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19 March 2024

Stephen J. Challacombe Named Recipient of the 2024 IADR Gold Medal

The International Association for Dental, Oral, and Craniofacial Research (IADR) has announced Stephen J. Challacombe as the 2024 recipient of the IADR Gold Medal.

Professor Challacombe with his gold medal

Professor Challacombe, from King's College London, was recognised during the Opening Ceremonies of the 102nd General Session of the IADR, which was held in conjunction with the 53rd Annual Meeting of the American Association for Dental, Oral, and Craniofacial Research and the 48th Annual Meeting of the Canadian Association for Dental Research, on March 13-16, 2024, in New Orleans, LA, USA.

Professor Challacombe is a world leader in oral and craniofacial science, notably the immunology and microbiology of mucosal conditions including HIV related lesions, caries, and periodontal disease. His major contributions in basic/translational research in mucosal immunology, and in clinical research in oral medicine/microbiology, are widely cited and have led to significant contributions in the field of food allergy. He has over fifty years of leadership in those fields and in related areas of education and care.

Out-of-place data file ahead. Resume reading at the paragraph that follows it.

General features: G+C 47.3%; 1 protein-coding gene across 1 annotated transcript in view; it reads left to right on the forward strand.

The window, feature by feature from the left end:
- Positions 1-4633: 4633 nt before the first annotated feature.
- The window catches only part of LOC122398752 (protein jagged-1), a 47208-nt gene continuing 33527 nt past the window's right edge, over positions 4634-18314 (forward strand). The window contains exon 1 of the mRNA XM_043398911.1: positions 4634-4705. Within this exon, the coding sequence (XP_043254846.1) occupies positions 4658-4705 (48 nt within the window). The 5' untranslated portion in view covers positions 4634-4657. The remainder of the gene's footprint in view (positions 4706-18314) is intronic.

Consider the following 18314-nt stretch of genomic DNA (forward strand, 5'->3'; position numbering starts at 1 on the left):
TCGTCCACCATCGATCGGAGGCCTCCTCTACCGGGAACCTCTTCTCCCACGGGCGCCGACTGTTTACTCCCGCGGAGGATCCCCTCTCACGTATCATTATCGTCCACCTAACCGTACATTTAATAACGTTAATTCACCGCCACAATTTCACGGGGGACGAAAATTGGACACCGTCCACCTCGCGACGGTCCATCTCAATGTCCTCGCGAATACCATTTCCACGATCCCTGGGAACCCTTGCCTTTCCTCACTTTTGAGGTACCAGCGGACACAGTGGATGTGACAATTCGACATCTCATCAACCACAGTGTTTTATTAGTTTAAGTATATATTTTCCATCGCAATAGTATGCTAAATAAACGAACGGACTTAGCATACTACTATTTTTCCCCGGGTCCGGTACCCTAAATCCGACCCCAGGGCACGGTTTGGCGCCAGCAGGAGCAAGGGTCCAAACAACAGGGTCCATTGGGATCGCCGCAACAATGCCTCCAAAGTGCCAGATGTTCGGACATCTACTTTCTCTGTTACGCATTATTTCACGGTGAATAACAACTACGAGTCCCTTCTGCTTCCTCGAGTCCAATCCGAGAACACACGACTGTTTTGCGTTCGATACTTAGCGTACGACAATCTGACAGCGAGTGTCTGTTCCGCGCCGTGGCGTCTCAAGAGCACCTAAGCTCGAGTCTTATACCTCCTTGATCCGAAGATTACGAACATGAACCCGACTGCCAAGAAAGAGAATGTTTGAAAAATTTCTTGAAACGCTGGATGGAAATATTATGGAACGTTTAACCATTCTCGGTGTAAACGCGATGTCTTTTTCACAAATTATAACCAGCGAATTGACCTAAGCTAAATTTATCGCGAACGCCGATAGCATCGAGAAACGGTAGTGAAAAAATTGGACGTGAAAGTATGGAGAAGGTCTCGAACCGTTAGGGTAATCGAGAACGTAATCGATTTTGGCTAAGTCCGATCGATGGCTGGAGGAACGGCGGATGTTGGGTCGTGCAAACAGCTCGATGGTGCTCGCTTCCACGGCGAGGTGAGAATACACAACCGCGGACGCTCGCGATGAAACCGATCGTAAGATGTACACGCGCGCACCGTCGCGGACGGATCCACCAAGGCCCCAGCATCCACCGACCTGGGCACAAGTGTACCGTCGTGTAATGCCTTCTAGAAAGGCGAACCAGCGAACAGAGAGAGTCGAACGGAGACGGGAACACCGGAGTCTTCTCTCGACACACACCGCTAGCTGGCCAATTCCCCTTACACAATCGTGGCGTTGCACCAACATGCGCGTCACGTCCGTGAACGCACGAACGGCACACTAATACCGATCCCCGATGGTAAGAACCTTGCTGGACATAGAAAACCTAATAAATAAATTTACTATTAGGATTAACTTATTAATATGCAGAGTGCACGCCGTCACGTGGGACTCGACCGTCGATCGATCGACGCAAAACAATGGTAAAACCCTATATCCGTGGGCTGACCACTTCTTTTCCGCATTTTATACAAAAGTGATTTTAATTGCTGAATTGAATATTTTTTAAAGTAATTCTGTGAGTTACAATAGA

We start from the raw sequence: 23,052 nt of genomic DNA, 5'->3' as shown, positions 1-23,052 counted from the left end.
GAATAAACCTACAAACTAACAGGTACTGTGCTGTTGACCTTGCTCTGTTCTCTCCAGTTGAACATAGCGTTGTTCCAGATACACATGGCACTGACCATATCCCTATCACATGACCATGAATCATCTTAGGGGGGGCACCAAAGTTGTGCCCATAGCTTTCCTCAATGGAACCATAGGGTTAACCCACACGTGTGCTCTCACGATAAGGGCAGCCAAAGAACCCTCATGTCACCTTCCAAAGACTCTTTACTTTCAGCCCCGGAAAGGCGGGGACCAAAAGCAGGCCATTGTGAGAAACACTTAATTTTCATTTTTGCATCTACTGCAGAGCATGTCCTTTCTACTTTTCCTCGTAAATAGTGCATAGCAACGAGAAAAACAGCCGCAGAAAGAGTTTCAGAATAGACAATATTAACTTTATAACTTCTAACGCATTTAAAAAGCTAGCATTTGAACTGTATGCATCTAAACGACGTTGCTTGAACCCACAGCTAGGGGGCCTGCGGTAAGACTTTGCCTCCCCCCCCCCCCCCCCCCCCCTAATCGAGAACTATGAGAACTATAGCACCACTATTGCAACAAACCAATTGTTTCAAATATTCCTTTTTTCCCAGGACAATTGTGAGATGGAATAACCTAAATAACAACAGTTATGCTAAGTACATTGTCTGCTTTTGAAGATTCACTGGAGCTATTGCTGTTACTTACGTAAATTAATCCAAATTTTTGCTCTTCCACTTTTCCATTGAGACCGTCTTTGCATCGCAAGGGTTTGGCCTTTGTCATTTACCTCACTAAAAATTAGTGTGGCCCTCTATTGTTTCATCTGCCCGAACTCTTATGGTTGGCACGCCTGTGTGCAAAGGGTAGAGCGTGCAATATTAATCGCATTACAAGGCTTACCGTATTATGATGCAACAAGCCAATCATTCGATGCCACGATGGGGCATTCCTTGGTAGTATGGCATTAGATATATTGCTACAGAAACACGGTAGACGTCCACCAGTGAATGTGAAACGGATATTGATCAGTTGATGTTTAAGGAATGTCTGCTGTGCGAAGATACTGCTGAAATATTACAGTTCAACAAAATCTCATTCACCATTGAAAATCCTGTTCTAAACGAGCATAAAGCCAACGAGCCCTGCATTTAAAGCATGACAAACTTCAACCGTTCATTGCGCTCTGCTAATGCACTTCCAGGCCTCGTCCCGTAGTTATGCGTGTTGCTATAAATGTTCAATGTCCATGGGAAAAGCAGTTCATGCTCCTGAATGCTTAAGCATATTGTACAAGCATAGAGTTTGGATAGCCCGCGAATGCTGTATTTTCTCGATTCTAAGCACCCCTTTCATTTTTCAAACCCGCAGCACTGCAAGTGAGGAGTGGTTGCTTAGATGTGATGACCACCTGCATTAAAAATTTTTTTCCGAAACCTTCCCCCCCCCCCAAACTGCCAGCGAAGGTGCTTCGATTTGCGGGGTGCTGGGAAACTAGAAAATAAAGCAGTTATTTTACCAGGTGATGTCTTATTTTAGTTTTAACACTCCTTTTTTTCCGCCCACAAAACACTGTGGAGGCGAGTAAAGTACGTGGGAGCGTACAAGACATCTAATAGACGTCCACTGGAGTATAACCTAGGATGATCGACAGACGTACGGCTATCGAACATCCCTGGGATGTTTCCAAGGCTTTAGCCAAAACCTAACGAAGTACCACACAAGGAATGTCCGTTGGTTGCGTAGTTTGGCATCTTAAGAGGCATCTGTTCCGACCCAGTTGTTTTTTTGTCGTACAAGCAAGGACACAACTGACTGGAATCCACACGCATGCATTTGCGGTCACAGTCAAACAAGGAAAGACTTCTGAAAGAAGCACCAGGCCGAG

Professor Challacombe was awarded the IADR Distinguished Scientist Award for Experimental Pathology in 1997. He has since served as President of the IADR (2003-4), the British Society for Dental Research, the British Society for Oral Medicine, and the European Association for Oral Medicine. He has worked to raise the profile of oral and dental research by becoming actively involved in National and International panels, research organizations, and grant giving organizations including the National Institute for Dental and Craniofacial Research. He is one of only nine clinical academics in dental schools to have been elected to the UK Academy of Medical Sciences.

The IADR Gold Medal is the highest recognition bestowed by the IADR. It is presented to a previous recipient of an IADR Distinguished Scientist Award who later builds on their original scientific achievements to more broadly impact science, health research, or population health through the expansion of their field into other disciplines, or through higher administrative positions in academia, government, non-profit, or private industry.

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Stephen Challacombe

Martin Rushton Professor of Oral Medicine